I remember the first time it pulled into the garage. It seemed too big and elegant at the time, like no other car we’d ever owned. It was a dark gray, or as my mother called it, “Feerany”. We’d jump at any chance to have a ride, even if it was a short drive to the dullest places.

Around 2 years later, our Daewoo earned its new name. When my sister got her driver license and started to ask frequently to use the car, my father was often reluctant to let her take it and many times he refused to let her. So she was like: “Fine, let 3azeezeh stay parked forever then!”

I remember very well the first time we got far on our own with 3azeezeh. It took some effort to convince my dad, the over concerned parent, to let my sister, the new driver, hit the traffic-stricken roads of Amman alone. But you can say we were saved by the bell, the telephone bell that is. There was that friend of my sister who my father didn’t particularly like. She gave my sister a call, and me, and idea. I told my sister we can tell dad that this girl called and she wanted to come by. If you give us the car we can go out and spare you the agony of her visit. We did as we planned. I went straight to my father and told him that, and then left the room waiting for the plan to take effect. A moment later, he my dad called out for my sister with these exact words I can remember: “Hala… khodeeha!” (Hala, take it)

We dressed up as fast as we could lest he change his mind. Then we set out for our tiny trip, passed by her friend Nancy who was working at Burger King at the time, dropped her off to work and then dropped by my uncle’s house, where we picked up my cousin Rania and her friend Rasha for a short drive. After that on the way home, my sister decided to bring dad something he likes, you know that kind of strategy. At that time there were few things my father loved more than knafeh, and it was a good choice actually to put him in the mood.

Many factors contributed to 3azeeze’s decay over the years. All of us had our fair share in turning it from the shimmering gray giant to the worn-out veichle it is now, with a malfunctioning accelerator. Even I had driven it once or twice, though I don’t have a driver license, and it’s no secret I don’t have more skills at driving than an ostrich does at hiding. Which reminds me, did you know that when an ostrich tucks its head away in the sand it’s looking for water, not trying to hide?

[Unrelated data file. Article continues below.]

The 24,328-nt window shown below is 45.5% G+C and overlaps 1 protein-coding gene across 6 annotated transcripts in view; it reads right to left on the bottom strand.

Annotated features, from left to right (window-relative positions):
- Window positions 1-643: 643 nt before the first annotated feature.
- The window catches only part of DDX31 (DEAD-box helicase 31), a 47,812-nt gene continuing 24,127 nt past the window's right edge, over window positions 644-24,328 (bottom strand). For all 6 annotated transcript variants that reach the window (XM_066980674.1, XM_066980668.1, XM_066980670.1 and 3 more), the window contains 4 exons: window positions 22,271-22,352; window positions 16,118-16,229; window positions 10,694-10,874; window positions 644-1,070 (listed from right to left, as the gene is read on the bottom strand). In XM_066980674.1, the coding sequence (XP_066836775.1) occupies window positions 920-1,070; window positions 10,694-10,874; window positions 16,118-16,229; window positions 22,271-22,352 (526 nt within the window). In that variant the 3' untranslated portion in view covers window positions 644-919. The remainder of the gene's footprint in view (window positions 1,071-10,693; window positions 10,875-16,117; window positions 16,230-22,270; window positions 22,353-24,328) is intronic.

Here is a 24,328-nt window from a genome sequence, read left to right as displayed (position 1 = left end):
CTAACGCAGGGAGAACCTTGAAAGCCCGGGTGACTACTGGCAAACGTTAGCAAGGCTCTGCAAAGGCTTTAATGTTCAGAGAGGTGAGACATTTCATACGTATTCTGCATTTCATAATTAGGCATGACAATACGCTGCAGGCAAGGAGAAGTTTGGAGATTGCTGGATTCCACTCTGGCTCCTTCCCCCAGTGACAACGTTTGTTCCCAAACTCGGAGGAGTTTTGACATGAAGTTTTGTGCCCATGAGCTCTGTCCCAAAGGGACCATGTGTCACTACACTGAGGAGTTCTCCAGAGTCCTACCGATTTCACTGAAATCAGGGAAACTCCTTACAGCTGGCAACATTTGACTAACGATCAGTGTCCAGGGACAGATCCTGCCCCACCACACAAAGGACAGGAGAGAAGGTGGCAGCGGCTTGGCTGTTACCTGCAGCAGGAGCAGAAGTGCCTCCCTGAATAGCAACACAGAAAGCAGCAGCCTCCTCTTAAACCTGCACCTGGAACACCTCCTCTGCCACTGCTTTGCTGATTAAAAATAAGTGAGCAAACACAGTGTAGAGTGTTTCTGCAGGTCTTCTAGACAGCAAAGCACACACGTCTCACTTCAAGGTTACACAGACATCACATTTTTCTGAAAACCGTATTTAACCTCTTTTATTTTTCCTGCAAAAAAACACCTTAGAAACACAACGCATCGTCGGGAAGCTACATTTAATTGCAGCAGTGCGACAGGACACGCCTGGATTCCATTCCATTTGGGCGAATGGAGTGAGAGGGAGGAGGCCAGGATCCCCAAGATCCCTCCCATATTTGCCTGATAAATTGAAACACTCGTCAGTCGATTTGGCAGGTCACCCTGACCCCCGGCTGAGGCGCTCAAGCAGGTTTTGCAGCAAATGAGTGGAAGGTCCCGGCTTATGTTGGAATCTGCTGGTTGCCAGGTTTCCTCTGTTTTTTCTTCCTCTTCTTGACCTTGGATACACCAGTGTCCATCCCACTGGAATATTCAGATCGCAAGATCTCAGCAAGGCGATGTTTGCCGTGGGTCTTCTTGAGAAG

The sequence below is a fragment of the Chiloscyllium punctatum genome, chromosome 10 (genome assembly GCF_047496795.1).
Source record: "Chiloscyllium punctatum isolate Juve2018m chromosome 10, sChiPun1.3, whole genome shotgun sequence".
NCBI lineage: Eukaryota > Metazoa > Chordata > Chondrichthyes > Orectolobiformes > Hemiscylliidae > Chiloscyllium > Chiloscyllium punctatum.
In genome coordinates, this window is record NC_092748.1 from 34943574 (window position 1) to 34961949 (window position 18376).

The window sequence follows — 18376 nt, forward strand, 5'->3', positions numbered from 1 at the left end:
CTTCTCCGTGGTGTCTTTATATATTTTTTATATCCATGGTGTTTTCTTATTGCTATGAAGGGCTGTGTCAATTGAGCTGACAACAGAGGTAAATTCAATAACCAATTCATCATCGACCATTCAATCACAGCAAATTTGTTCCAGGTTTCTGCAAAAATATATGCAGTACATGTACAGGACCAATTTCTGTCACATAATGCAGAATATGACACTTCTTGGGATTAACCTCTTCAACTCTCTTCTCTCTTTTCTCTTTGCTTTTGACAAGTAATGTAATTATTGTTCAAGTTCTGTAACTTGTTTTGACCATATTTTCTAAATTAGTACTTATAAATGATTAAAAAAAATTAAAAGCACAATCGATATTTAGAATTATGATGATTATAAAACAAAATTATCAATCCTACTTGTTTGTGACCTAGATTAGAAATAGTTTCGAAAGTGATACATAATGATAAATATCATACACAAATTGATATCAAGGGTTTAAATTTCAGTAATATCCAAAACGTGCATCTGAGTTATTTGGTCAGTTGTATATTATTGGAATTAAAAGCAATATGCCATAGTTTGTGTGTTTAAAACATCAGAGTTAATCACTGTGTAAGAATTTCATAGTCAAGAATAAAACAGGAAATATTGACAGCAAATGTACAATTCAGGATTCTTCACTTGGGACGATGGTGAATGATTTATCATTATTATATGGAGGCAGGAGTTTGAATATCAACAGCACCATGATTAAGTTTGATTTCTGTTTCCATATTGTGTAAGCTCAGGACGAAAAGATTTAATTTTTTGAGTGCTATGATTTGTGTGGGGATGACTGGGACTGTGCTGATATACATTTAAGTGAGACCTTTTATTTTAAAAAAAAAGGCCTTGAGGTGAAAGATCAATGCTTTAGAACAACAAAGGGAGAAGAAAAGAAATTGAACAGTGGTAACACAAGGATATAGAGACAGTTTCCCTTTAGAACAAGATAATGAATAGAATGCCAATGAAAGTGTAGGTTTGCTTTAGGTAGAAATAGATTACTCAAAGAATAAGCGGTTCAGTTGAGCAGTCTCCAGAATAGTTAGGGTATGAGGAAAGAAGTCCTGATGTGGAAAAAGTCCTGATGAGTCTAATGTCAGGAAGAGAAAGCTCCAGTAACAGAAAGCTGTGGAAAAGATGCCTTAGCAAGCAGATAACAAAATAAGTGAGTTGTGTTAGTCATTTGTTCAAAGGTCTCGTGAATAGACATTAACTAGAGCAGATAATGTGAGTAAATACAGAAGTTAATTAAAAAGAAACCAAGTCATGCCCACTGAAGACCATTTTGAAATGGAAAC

I don’t think I can by any means mention all the accidents 3azeezeh went through. But perhaps the worst was the one we had on the way from Kerak to Amman in 1999. We decided to take the notorious Ghor Al-safi road instead of the usual highway. There was a problem with the steering wheel, but we didn’t know it at the time. So at one turn of the steep road the car suddenly spun out of control. It was spinning so fast that I felt like I saw my own face with my very eyes, before it crashed to a stop. It was horrifying, but we were really grateful it wasn’t worse. The car was spinning near the edge of some 400 meters deep abyss, and yet it didn’t fall down, nor did it hit the rocks on the other side. The spot it hit was a dusty patch between the rocks. Certainly Allah satar.

I remember how I stepped out of the car without so much as looking to see where I was setting my foot. Elhadmdu lillah it wasn’t near the edge, or I might’ve ended up rolling down the valley. There was so much dust filling the air that I couldn’t see anything around. My uncle, who was driving a head of us with his family, said that when he saw the accident and all the dust he didn’t think we made it. His wife’ was blushed with fear and their daughter was crying hysterically.